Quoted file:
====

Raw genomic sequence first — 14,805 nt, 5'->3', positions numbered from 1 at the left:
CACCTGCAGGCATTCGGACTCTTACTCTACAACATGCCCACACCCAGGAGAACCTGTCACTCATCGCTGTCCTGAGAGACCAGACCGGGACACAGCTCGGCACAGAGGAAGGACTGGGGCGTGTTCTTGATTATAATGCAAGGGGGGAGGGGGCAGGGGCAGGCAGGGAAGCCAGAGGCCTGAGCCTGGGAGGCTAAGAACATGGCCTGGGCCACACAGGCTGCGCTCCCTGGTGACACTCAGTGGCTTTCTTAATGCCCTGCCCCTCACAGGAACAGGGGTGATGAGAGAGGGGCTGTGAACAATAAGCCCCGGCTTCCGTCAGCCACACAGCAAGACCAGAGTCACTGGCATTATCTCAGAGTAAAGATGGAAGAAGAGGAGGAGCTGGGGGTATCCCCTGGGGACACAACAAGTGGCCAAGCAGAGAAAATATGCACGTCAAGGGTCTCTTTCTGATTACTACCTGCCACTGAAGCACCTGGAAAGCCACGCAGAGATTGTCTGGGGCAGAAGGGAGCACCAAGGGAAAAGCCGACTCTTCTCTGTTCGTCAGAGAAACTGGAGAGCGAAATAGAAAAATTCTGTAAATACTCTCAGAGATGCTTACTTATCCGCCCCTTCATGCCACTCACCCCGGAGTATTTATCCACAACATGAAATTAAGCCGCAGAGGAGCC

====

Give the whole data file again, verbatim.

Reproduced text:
Raw genomic sequence first — 14,805 nt, 5'->3', positions numbered from 1 at the left:
CACCTGCAGGCATTCGGACTCTTACTCTACAACATGCCCACACCCAGGAGAACCTGTCACTCATCGCTGTCCTGAGAGACCAGACCGGGACACAGCTCGGCACAGAGGAAGGACTGGGGCGTGTTCTTGATTATAATGCAAGGGGGGAGGGGGCAGGGGCAGGCAGGGAAGCCAGAGGCCTGAGCCTGGGAGGCTAAGAACATGGCCTGGGCCACACAGGCTGCGCTCCCTGGTGACACTCAGTGGCTTTCTTAATGCCCTGCCCCTCACAGGAACAGGGGTGATGAGAGAGGGGCTGTGAACAATAAGCCCCGGCTTCCGTCAGCCACACAGCAAGACCAGAGTCACTGGCATTATCTCAGAGTAAAGATGGAAGAAGAGGAGGAGCTGGGGGTATCCCCTGGGGACACAACAAGTGGCCAAGCAGAGAAAATATGCACGTCAAGGGTCTCTTTCTGATTACTACCTGCCACTGAAGCACCTGGAAAGCCACGCAGAGATTGTCTGGGGCAGAAGGGAGCACCAAGGGAAAAGCCGACTCTTCTCTGTTCGTCAGAGAAACTGGAGAGCGAAATAGAAAAATTCTGTAAATACTCTCAGAGATGCTTACTTATCCGCCCCTTCATGCCACTCACCCCGGAGTATTTATCCACAACATGAAATTAAGCCGCAGAGGAGCC